How could it happen – and why did the surrounding world not react? These have been two of the recurrent questions concerning the Holocaust and the persecution of the Jews between 1941 and 1945. A common answer during the first decades after WW II, was “we did not know”. There is no support for this thesis today; information about the Nazi atrocities was not the problem. We know that the German population to a large extent were witnesses and we also know that testimonies about the persecution of Jews and others were spread through international newspaper reports. But to what extend did this reach the Swedish citizens? Sweden, a so-called neutral nation, took a bystander’s position during the Second World War. However, state regulation and censorship of the media was introduced to avoid Germany’s disapproval. What kind of information about the escalating victimization of the Jews did Swedish press provide their readers with?
Previous research has presented different hypothesis about Swedish news reporting and the Holocaust. Koblik (1987) maintains the idea that the media in principally were indifferent to the fate of the Jews, Levine (1987) that the information was fragmented, without analysis and therefore without consistency. Svanberg and Tydén (1997) notice a rich documentation about the persecution of Jews in pre-war time, but less interest at the outbreak of the war. According to their study, the destiny of the Norwegian and Danish Jews had a dramatic impact on the Swedish press with increased publications. They also observe a greater outspokenness about the persecutions from the year 1943 – when Germany’s fortune of war turned.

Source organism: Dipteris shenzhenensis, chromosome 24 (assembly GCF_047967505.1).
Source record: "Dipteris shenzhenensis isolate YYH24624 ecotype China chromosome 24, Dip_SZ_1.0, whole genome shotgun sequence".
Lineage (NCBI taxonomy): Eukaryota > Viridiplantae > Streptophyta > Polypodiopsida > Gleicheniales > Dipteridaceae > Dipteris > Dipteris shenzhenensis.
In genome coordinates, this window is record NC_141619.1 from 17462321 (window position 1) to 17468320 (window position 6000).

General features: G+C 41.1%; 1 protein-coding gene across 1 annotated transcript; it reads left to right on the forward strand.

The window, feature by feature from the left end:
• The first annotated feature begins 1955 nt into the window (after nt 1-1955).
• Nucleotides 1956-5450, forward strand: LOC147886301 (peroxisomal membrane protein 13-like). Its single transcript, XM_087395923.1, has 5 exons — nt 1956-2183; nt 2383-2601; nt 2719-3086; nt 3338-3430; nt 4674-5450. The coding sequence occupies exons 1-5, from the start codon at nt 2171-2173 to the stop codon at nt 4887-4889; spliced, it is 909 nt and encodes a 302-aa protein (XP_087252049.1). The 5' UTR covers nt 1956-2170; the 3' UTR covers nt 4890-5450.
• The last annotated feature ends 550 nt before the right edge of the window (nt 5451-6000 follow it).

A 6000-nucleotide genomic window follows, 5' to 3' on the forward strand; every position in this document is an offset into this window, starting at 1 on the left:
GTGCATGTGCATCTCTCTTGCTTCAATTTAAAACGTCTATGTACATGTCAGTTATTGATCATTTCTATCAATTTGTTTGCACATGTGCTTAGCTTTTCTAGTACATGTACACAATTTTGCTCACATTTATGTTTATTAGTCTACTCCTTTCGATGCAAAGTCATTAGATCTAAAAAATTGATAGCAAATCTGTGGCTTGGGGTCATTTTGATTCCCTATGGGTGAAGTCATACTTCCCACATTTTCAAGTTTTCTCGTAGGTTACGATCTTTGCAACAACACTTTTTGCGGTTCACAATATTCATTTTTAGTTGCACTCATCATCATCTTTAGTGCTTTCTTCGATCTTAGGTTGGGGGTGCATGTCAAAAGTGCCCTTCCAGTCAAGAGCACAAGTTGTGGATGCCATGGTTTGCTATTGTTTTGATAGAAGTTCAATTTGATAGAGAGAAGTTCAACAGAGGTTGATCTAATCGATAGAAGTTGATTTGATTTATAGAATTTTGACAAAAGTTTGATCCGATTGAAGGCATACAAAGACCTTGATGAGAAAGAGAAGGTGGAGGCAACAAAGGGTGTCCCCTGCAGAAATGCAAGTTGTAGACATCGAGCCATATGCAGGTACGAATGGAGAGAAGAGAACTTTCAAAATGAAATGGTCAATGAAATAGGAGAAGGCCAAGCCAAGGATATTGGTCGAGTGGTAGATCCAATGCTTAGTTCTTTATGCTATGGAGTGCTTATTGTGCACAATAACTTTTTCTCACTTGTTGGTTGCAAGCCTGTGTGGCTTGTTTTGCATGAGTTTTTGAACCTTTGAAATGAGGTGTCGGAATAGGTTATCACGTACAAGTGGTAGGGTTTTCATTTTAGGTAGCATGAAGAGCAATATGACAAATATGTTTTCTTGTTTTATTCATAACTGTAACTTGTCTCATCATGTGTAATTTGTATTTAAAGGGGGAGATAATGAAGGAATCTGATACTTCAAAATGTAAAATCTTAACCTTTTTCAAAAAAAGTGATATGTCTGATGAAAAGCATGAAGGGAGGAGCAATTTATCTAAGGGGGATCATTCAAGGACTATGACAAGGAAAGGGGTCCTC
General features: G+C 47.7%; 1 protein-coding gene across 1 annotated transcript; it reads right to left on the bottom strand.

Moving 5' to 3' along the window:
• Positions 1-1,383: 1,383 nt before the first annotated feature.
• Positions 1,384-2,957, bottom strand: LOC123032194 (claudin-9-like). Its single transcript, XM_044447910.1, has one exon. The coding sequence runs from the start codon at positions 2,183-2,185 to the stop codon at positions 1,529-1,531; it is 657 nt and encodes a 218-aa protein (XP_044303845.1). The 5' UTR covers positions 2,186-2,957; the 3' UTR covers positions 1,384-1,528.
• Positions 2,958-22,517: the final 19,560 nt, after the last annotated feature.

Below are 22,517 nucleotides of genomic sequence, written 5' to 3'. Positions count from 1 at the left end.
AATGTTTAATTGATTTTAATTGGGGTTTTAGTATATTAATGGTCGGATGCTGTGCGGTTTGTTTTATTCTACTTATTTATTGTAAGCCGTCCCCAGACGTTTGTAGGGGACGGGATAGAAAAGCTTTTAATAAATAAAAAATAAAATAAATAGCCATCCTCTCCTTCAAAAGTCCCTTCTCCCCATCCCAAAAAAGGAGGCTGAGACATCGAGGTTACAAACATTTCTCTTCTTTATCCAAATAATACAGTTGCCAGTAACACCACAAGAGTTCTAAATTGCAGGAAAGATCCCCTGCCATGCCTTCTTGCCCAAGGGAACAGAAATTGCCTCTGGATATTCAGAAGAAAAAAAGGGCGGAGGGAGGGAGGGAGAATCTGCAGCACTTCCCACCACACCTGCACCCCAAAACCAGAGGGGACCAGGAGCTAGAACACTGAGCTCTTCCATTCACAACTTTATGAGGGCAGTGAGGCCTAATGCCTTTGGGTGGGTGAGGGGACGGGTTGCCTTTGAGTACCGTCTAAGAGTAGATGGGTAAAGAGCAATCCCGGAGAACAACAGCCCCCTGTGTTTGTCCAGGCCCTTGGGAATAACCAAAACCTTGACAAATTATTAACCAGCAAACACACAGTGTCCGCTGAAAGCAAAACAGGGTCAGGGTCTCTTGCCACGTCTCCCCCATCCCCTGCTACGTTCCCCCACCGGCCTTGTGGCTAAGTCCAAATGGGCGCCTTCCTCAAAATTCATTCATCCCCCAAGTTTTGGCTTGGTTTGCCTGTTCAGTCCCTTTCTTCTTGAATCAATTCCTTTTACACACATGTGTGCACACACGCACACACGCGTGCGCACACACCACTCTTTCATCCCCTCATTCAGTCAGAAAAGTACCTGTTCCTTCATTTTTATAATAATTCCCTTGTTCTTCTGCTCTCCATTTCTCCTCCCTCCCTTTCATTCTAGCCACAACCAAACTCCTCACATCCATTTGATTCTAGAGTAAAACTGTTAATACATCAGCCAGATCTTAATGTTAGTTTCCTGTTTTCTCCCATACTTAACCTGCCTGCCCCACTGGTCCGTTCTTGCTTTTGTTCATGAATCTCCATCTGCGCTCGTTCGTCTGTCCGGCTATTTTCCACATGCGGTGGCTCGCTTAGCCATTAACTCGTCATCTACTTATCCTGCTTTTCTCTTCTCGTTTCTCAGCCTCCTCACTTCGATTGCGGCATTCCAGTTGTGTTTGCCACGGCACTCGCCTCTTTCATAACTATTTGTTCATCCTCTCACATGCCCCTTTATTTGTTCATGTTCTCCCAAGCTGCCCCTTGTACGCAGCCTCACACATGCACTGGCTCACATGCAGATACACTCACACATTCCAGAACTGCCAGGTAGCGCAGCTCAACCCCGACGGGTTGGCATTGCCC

None of the studies above represent a systematic analysis of wartime reporting; they build on qualitative case studies of selected periods. The purpose of my study is to fill the gap and give a better-informed answer about Swedish news reporting and the Holocaust, in the historical context of Swedish politics at the time. I follow four different dailies, all being important opinion-papers, from 1930 to 1946: Göteborgs Handels- och Sjöfartstidning, Dagens Nyheter, Stockholms-Tidningen and Aftonbladet with different political affiliations and different attitudes, from protest to appreciation, toward Nazi-Germany. Quantitative content analyses are combined with qualitative case studies.
The result shows an interest for “Jewish questions” throughout the thirties with a culmination in 1938 (“the night of broken glasses”), a decreased attention thereafter with nearly no reporting at all in the years of 1940 and 1941. Here, the anti-nazi paper makes an exception. In 1942 the deportations of the Norwegian Jews, and in 1943 the rescue of the Danish Jews, get a great deal of attention. When Germany seems to loose the war, the reporting about the persecution of Jews increases. The German friendly papers adapt to the situation. The results of the study are discussed with an institutional approach to media and political organisations and in relation to new Swedish historical research about Sweden’s relationship to Nazi Germany (Åmark 2011).
Sweden, WW2, Neutrality, Holocaust, News Reporting, Institutional approach, New Historical Research